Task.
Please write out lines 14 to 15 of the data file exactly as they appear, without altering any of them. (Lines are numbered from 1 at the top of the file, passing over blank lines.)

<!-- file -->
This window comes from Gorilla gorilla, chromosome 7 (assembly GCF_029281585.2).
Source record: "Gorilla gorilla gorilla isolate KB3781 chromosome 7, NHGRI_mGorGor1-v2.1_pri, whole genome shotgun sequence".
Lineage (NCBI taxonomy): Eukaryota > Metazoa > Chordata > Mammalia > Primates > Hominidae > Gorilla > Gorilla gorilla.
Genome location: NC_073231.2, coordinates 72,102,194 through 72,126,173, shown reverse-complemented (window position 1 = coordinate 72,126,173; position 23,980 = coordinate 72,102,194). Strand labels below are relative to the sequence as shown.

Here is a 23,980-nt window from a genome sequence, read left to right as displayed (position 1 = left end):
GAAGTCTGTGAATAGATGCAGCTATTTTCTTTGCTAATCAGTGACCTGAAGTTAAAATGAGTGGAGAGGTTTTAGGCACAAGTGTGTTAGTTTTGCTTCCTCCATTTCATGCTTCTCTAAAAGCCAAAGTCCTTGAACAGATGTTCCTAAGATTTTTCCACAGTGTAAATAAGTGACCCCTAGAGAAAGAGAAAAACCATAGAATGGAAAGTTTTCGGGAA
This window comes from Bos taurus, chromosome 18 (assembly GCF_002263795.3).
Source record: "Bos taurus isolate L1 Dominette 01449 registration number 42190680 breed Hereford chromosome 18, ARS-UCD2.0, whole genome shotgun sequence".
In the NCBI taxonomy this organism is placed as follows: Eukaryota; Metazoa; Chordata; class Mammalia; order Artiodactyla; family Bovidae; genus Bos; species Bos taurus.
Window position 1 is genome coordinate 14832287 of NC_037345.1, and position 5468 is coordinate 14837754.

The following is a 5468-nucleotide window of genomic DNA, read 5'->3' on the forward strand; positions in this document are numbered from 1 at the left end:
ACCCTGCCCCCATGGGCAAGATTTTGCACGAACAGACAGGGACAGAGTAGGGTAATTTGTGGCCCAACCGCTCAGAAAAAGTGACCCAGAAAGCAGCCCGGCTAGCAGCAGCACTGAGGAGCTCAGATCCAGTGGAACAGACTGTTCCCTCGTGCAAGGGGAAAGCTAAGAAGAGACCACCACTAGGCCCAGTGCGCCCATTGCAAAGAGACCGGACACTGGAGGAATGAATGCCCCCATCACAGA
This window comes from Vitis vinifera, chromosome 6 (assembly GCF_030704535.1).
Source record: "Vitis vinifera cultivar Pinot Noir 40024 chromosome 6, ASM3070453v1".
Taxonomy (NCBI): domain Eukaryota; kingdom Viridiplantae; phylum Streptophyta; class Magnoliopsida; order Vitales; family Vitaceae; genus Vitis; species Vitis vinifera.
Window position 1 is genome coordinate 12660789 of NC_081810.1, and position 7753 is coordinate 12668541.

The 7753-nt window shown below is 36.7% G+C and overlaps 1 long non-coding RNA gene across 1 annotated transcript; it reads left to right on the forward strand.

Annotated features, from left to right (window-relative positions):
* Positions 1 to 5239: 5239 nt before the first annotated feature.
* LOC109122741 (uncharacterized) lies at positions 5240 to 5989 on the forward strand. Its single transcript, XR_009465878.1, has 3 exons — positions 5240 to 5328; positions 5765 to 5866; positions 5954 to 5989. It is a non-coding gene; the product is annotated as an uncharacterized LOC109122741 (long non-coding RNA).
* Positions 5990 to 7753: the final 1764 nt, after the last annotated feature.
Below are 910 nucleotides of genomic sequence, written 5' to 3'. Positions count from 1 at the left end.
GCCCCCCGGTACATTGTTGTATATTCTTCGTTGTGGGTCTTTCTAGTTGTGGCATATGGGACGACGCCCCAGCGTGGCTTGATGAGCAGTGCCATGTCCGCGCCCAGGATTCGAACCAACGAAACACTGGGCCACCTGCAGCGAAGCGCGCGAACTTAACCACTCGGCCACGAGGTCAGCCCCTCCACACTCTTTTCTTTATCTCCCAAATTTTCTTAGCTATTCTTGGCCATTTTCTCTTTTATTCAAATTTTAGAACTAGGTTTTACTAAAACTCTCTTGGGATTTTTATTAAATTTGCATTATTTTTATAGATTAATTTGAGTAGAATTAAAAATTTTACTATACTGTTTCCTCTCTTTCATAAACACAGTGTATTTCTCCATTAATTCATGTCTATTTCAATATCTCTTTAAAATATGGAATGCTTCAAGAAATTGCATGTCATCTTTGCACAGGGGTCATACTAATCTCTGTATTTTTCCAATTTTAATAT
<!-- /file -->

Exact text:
Source record: "Vitis vinifera cultivar Pinot Noir 40024 chromosome 6, ASM3070453v1".
Taxonomy (NCBI): domain Eukaryota; kingdom Viridiplantae; phylum Streptophyta; class Magnoliopsida; order Vitales; family Vitaceae; genus Vitis; species Vitis vinifera.